Showing posts with label Consumer Sentiment. Show all posts
Showing posts with label Consumer Sentiment. Show all posts

Tuesday, December 2, 2014

U.S. Consumer Confidence Rises with Economic Growth

The economies of the world’s nations are on a slow stroll while America has quickened its pace to a leading role as one of the only bright Northern lights for others to follow. Improvement is so significant that GNP has been revised upward from 3.5% to 3.9% (As cited in CNN Money). Other nations are increasingly concerned about lower inflation and the potential for deflation. The U.S. is doing so well it may start to raise interest rates in alignment with growth.

Americans are becoming increasingly positive about their future prospects within the economy. According to a recent gallop poll consumer confidence rose to -7 which is the highest it has been in 17 months (Gallop, 2014).  The poll is a combination of how people view the economy. According to the poll 24% said the economy is excellent while 30% said it is poor leaving the total balance at -7. 

The U.S. economy is also moving forward with some of that growth coming from lower energy and oil costs. Morgan Stanley’s global economist stated, “Lower energy costs boost broad economic activity in the near term and fiscal policy becomes a bit more supportive of growth in 2015” (as cited in Market Watch). Oil is a significant cost that impacts everything from shipping to production throughout the economic system.

The economy is a whole system that incorporates financial metrics as well as difficult to define human feelings, emotions, and neuro-economic choices. Improvements in oil and economic conditions are one benefit while improvements in consumer and investor mood are another. Getting investors and employees on the same page is terms of investment and skill is beneficial.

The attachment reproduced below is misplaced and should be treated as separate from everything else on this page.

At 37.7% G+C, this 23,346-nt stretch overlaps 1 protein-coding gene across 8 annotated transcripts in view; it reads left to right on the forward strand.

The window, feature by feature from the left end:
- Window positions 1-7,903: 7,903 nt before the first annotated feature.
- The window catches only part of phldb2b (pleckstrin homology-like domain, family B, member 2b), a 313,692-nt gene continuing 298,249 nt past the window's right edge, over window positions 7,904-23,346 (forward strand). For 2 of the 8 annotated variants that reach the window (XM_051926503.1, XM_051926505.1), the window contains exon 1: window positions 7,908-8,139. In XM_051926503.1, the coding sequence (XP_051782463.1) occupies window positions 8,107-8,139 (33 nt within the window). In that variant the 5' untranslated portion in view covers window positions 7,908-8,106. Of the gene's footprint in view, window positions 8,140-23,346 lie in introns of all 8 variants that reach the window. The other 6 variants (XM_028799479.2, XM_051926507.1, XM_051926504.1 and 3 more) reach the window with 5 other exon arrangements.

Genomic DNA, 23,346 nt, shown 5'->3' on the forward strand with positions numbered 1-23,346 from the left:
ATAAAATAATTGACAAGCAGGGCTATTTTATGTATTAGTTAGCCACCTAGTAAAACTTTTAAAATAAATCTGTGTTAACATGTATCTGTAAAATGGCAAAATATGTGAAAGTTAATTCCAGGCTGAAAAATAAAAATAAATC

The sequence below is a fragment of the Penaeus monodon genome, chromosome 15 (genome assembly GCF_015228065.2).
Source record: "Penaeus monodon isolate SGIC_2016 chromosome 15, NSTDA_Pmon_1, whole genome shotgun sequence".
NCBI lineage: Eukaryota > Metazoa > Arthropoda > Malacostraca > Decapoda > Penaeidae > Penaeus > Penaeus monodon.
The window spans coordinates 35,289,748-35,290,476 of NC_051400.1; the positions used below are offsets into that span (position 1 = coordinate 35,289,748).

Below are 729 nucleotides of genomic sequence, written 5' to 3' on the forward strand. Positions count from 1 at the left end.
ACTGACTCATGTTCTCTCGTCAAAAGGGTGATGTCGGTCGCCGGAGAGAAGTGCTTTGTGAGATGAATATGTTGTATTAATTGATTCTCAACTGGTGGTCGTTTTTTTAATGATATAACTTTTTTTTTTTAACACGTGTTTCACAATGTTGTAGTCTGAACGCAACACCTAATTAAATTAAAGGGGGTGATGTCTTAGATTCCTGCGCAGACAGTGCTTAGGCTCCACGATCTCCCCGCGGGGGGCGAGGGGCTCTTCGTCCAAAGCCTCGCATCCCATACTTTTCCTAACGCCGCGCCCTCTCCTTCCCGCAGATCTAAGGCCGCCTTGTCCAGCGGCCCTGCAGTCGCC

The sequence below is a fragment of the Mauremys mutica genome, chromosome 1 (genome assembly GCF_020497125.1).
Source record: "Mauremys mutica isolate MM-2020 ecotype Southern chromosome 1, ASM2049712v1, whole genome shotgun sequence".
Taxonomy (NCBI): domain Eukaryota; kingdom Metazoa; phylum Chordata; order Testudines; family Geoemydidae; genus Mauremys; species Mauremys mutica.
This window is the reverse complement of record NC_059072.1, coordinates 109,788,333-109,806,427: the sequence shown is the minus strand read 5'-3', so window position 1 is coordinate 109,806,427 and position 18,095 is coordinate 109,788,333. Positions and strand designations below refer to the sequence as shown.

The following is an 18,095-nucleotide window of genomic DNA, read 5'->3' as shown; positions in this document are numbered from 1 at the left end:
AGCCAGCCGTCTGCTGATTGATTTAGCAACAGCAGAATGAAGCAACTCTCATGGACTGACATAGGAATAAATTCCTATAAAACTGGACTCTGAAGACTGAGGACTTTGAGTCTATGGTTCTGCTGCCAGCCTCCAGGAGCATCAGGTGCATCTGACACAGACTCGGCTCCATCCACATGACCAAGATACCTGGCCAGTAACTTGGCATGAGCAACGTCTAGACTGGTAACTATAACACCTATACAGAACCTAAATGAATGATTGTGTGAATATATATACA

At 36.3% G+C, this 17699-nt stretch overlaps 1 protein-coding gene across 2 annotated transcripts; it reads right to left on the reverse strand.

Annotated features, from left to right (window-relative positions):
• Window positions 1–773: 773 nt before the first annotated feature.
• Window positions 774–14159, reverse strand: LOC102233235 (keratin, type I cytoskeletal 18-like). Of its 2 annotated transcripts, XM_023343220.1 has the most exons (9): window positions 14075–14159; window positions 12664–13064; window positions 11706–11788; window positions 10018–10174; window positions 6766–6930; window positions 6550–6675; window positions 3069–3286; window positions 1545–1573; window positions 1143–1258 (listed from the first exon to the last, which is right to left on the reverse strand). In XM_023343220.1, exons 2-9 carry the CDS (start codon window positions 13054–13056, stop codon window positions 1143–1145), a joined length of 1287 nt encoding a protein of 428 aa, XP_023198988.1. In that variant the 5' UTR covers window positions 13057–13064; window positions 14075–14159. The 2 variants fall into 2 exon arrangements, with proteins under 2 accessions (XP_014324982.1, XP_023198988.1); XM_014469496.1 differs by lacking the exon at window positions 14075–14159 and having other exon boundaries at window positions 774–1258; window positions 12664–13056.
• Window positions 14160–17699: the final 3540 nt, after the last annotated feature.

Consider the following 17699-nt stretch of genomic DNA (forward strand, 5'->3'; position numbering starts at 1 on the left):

Those not feeling positive are likely suffering from job displacement related to economic transitions in the market. Using economic hubs as a method to bit size policy to match investment in business with new learning in job skills to create new products is beneficial. Fiscal policy should focus on hedging the power of the new found economic growth to foster competitive clusters that can compete on the international market.

Friday, September 26, 2014

Does Improvements in Consumer Sentiment and GNP Indicate Future U.S. Growth?

The University of Michigan recently announced improvements in consumer sentiment from 80 in March to 84.6 in September (1).  Consumers who have been frugal with their pay checks over the past may now be willing to open their wallets. Increased consumer spending matched with improvements in Gross National Product (GNP) could be a good sign for the economy. 

Consumer sentiment and sales are two different things but certainly positive impressions today can lead to increased sales tomorrow.  According to Gelper, et. al. (2007) positive consumer sentiment is followed by increased purchases of products and services in the trailing 4-5 months. They argue that consumer sentiment maintains some predictive power over consumer spending. 

Another complementary announcement by the Commerce Department posted a rise in Gross Domestic Product (GDP) to 4.6% (2).  Positive GNP numbers were realized from personal consumption expenditures, exports, private inventory investment, state and local government spending, nonresidential fixed investments, and residential fixed investments.  

Consumer sentiment does have an impact on GDP. Negative consumer sentiment can lower GNP and positive consumer sentiment can raise GNP even though they are not associated with traditional market fundamentals (Matsusaka & Sbordone, 1995).  Contrary to popular opinion, consumer sentiment is strong enough to influence a 13 to 26 percent variance in GNP. 

Together these numbers support the idea that growth in consumer spending is more likely over the next few months. A short lag is not necessarily a bad thing if consumer spending also prompts American manufacturers to invest more in their operations to fulfill consumer needs and further strengthen GNP. It is possible that long-term exports could rise as U.S. based companies find parity with low cost foreign providers. 

Gelper, et. al. (2007). Consumer sentiment and consumer spending: decomposing the Granger causal relationship in the time domain. Applied Economics, 39 (1). 

Matsusaka, J. & Sbordone, A. (1995). Consumer confidence and economic fluctuations. Economic Inquiry, 33 (2).